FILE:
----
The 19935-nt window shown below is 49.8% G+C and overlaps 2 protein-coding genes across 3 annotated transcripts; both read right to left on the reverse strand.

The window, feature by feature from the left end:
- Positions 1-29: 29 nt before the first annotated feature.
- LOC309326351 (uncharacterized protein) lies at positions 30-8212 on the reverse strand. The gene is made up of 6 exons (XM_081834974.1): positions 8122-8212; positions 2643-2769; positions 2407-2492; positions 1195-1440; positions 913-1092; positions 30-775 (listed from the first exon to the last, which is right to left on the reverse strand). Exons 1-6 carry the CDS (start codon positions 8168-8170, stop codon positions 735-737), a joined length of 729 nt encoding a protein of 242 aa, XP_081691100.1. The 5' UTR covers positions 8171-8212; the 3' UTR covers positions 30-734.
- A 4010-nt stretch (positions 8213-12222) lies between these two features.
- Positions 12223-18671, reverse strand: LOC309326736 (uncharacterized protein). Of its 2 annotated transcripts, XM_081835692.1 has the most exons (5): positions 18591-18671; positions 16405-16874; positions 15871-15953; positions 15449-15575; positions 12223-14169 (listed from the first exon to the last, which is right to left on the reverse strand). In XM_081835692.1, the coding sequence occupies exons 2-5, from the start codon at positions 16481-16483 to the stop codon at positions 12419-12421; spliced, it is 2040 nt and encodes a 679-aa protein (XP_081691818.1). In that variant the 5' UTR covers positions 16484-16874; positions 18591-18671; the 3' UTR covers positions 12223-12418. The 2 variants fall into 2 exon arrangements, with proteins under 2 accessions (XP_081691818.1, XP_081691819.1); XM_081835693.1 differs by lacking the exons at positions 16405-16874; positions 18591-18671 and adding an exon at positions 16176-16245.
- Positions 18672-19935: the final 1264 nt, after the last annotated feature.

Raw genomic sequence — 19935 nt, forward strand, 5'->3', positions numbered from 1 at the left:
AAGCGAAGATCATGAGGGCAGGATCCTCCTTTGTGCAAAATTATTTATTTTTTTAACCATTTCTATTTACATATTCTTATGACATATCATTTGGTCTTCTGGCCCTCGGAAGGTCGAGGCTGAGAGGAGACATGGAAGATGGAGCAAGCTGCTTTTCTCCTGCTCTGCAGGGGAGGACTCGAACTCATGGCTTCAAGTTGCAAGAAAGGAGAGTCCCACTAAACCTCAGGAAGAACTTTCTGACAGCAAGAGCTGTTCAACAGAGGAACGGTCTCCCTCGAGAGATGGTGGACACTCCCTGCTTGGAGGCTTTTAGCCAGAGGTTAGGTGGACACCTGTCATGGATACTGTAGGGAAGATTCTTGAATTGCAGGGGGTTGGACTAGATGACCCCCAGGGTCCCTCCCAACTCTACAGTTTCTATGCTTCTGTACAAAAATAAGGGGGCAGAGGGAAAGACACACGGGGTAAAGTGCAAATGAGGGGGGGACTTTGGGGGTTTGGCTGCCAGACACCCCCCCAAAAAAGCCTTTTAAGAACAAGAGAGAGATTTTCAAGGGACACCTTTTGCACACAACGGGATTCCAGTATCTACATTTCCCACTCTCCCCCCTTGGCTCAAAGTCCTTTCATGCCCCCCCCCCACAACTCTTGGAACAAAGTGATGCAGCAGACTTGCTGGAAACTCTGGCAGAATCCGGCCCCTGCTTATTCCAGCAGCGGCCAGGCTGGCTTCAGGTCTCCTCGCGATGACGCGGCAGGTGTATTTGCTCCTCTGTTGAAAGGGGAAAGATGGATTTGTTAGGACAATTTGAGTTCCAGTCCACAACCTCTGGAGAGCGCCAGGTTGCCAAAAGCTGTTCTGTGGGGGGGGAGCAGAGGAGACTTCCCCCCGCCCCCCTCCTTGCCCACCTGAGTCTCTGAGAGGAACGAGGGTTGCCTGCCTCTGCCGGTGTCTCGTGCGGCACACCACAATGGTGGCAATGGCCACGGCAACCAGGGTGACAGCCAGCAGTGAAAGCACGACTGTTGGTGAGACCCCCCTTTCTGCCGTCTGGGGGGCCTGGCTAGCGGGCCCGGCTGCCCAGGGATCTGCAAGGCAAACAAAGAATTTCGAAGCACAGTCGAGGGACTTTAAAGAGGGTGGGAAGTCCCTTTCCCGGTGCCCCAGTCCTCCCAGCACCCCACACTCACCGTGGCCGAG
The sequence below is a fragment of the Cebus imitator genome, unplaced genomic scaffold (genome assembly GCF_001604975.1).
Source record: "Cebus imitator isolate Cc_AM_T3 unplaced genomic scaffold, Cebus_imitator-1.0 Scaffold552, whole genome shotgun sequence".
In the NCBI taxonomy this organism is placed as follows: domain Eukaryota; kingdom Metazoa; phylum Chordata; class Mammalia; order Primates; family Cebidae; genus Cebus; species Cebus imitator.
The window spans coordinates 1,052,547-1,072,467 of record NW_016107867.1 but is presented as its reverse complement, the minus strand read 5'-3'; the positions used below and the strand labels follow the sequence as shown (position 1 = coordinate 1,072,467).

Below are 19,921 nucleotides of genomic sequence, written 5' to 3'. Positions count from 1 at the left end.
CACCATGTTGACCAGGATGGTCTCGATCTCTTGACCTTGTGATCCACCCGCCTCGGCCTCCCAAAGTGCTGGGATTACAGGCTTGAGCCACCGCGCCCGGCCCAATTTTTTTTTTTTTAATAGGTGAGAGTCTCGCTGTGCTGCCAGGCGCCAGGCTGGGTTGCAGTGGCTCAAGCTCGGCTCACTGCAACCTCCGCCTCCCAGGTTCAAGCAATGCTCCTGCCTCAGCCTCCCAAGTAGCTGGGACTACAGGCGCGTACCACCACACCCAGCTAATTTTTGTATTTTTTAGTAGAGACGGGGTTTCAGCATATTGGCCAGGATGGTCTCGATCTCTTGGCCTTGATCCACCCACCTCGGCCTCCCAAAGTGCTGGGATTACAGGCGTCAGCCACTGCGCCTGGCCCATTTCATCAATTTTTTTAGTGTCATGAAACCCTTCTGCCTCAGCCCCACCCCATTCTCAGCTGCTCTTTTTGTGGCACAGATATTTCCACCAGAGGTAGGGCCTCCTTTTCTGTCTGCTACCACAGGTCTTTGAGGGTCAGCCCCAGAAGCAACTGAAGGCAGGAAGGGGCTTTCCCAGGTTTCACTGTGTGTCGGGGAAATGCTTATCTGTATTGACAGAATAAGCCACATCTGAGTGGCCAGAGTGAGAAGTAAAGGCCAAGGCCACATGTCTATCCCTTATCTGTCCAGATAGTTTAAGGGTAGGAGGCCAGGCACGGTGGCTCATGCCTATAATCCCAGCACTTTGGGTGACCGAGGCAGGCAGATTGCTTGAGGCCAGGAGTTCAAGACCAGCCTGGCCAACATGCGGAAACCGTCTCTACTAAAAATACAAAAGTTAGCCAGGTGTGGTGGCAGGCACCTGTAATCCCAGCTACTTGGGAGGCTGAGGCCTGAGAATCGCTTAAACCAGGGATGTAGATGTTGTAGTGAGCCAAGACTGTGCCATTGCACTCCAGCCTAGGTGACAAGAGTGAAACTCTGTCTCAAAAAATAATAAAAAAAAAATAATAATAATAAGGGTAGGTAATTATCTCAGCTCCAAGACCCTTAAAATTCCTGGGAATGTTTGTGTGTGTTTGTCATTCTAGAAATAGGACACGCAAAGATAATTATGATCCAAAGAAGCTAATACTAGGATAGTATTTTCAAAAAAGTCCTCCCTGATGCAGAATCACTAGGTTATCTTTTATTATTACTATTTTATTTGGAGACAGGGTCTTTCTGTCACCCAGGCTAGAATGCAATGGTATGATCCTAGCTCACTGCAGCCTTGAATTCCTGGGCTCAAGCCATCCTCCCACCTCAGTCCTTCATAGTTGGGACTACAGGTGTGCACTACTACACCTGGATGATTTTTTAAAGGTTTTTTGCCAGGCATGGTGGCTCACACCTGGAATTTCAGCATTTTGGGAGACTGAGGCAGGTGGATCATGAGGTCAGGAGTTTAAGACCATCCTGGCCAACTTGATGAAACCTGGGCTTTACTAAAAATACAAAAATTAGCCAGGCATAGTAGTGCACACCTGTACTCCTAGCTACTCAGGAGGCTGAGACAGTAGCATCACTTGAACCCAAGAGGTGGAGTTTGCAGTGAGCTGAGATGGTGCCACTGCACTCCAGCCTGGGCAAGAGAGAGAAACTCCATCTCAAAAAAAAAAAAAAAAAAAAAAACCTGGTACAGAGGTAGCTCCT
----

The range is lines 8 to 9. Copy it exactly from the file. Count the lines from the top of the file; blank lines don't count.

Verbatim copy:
Raw genomic sequence — 19935 nt, forward strand, 5'->3', positions numbered from 1 at the left:
AAGCGAAGATCATGAGGGCAGGATCCTCCTTTGTGCAAAATTATTTATTTTTTTAACCATTTCTATTTACATATTCTTATGACATATCATTTGGTCTTCTGGCCCTCGGAAGGTCGAGGCTGAGAGGAGACATGGAAGATGGAGCAAGCTGCTTTTCTCCTGCTCTGCAGGGGAGGACTCGAACTCATGGCTTCAAGTTGCAAGAAAGGAGAGTCCCACTAAACCTCAGGAAGAACTTTCTGACAGCAAGAGCTGTTCAACAGAGGAACGGTCTCCCTCGAGAGATGGTGGACACTCCCTGCTTGGAGGCTTTTAGCCAGAGGTTAGGTGGACACCTGTCATGGATACTGTAGGGAAGATTCTTGAATTGCAGGGGGTTGGACTAGATGACCCCCAGGGTCCCTCCCAACTCTACAGTTTCTATGCTTCTGTACAAAAATAAGGGGGCAGAGGGAAAGACACACGGGGTAAAGTGCAAATGAGGGGGGGACTTTGGGGGTTTGGCTGCCAGACACCCCCCCAAAAAAGCCTTTTAAGAACAAGAGAGAGATTTTCAAGGGACACCTTTTGCACACAACGGGATTCCAGTATCTACATTTCCCACTCTCCCCCCTTGGCTCAAAGTCCTTTCATGCCCCCCCCCCACAACTCTTGGAACAAAGTGATGCAGCAGACTTGCTGGAAACTCTGGCAGAATCCGGCCCCTGCTTATTCCAGCAGCGGCCAGGCTGGCTTCAGGTCTCCTCGCGATGACGCGGCAGGTGTATTTGCTCCTCTGTTGAAAGGGGAAAGATGGATTTGTTAGGACAATTTGAGTTCCAGTCCACAACCTCTGGAGAGCGCCAGGTTGCCAAAAGCTGTTCTGTGGGGGGGGAGCAGAGGAGACTTCCCCCCGCCCCCCTCCTTGCCCACCTGAGTCTCTGAGAGGAACGAGGGTTGCCTGCCTCTGCCGGTGTCTCGTGCGGCACACCACAATGGTGGCAATGGCCACGGCAACCAGGGTGACAGCCAGCAGTGAAAGCACGACTGTTGGTGAGACCCCCCTTTCTGCCGTCTGGGGGGCCTGGCTAGCGGGCCCGGCTGCCCAGGGATCTGCAAGGCAAACAAAGAATTTCGAAGCACAGTCGAGGGACTTTAAAGAGGGTGGGAAGTCCCTTTCCCGGTGCCCCAGTCCTCCCAGCACCCCACACTCACCGTGGCCGAG